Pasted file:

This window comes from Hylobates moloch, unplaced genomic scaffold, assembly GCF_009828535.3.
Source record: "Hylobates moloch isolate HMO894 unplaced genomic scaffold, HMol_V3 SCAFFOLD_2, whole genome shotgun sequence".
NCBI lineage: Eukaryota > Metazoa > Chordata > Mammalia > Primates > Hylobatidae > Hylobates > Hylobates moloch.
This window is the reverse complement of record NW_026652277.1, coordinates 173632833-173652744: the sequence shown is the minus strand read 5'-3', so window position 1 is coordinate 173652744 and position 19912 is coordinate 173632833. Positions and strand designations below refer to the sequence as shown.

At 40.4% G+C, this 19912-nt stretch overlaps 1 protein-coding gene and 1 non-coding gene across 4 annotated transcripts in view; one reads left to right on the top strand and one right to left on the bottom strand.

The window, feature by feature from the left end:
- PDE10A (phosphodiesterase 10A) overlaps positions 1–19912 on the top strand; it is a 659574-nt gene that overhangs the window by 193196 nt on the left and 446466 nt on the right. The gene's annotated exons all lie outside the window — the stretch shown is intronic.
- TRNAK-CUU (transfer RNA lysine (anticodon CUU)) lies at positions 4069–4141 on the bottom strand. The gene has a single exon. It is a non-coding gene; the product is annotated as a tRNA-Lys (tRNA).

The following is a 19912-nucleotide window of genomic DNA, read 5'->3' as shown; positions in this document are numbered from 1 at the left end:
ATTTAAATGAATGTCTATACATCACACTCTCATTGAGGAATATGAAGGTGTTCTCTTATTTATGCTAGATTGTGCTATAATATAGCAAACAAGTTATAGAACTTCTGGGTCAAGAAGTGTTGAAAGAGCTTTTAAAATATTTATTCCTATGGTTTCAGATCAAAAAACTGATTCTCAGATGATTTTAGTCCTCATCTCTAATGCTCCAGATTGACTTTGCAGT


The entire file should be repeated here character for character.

This window comes from Hylobates moloch, unplaced genomic scaffold, assembly GCF_009828535.3.
Source record: "Hylobates moloch isolate HMO894 unplaced genomic scaffold, HMol_V3 SCAFFOLD_2, whole genome shotgun sequence".
NCBI lineage: Eukaryota > Metazoa > Chordata > Mammalia > Primates > Hylobatidae > Hylobates > Hylobates moloch.
This window is the reverse complement of record NW_026652277.1, coordinates 173632833-173652744: the sequence shown is the minus strand read 5'-3', so window position 1 is coordinate 173652744 and position 19912 is coordinate 173632833. Positions and strand designations below refer to the sequence as shown.

At 40.4% G+C, this 19912-nt stretch overlaps 1 protein-coding gene and 1 non-coding gene across 4 annotated transcripts in view; one reads left to right on the top strand and one right to left on the bottom strand.

The window, feature by feature from the left end:
- PDE10A (phosphodiesterase 10A) overlaps positions 1–19912 on the top strand; it is a 659574-nt gene that overhangs the window by 193196 nt on the left and 446466 nt on the right. The gene's annotated exons all lie outside the window — the stretch shown is intronic.
- TRNAK-CUU (transfer RNA lysine (anticodon CUU)) lies at positions 4069–4141 on the bottom strand. The gene has a single exon. It is a non-coding gene; the product is annotated as a tRNA-Lys (tRNA).

The following is a 19912-nucleotide window of genomic DNA, read 5'->3' as shown; positions in this document are numbered from 1 at the left end:
ATTTAAATGAATGTCTATACATCACACTCTCATTGAGGAATATGAAGGTGTTCTCTTATTTATGCTAGATTGTGCTATAATATAGCAAACAAGTTATAGAACTTCTGGGTCAAGAAGTGTTGAAAGAGCTTTTAAAATATTTATTCCTATGGTTTCAGATCAAAAAACTGATTCTCAGATGATTTTAGTCCTCATCTCTAATGCTCCAGATTGACTTTGCAGT